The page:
The Department of Defense Weighs In Meanwhile, on 2 December, the Department of Defense submitted its “Pr iority Appeals” to the Conference Committee with a rather strongly worded statement regarding the Senate version of the NDAA concerning the military buildup on Guam. It reads, in part, as follows:
“ Language/Provision: Senate section 2208 of the Senate version places a conditional prohibition on the obligation and expenditure of United States (FY2012) and Government of Japan funds to implement the realignment of USMC forces from Okinawa to Guam as envisioned in the U.S./Japan Realignment Roadmap and Guam International Agreement.
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The Government of Japan has demonstrated its commitment to the U.S./Japan agreement by transferring $834 million to the United States and by appropriating $167 million in Japan’s current �iscal year for transfer to the U.S., and another $415.5 million for utility system improvements on Guam. The failure of the U.S. Congress to authorize the obligation or execution of U.S. or GoJ funding will signi�icantly complicate ongoing discussions with Japan regarding the implementation of agreements, both with respect to the Guam buildup and the Futenma Replacement Facility. The Department urges exclusion of the Senate provision.”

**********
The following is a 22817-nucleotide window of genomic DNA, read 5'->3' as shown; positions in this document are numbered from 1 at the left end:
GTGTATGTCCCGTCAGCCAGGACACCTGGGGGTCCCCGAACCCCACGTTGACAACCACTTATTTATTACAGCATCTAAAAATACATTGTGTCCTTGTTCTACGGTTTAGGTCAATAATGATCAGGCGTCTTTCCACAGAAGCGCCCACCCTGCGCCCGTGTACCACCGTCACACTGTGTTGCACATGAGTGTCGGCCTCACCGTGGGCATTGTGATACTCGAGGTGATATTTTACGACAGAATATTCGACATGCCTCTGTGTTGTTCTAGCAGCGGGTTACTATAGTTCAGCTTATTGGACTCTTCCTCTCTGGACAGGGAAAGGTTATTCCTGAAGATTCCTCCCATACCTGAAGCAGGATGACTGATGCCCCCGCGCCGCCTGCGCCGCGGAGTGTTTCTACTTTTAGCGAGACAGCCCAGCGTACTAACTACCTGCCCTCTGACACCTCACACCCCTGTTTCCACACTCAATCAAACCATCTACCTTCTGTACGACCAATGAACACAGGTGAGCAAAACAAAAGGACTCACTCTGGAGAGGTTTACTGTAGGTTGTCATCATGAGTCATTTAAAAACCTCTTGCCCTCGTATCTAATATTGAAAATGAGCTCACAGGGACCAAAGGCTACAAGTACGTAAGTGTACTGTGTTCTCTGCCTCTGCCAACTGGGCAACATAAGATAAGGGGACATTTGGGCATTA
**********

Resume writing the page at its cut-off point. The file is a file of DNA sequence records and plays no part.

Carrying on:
Senate-House Conference Committee Decides In spite of the strong exhortation from the DoD, the Conference Committee ended debate adopting most of what Senator McClain wanted. A 12 December Press Release from Congresswoman Bordallo announces the result:
“H.R. 1540 authorized spending and sets policy for the Department of Defense for �iscal year 2012. The bill provides $83.6 million to DoD for military construction projects on Guam. The Conference Report does not include authorization of appropriation for $33 million in funding for civilian infrastructure projects through the Of�ice of Economic Adjustment (OEA). The Conference bill also retains Senate bill section 2208 which prohibits the transfer of U.S. and Japanese military construction funding for Fiscal Year 2012 until certain conditions are met. Section 2208 does not apply to funds already received from the Government of Japan or U.S. funding from previous �iscal years. Section 2208 also restricts the transfer of any OEA funding in Fiscal Year 2012 to support Guam infrastructure requirements. This additional requirement is identical to amendments that Senator McCain offered during Senate �loor debate on the FY12 NDAA.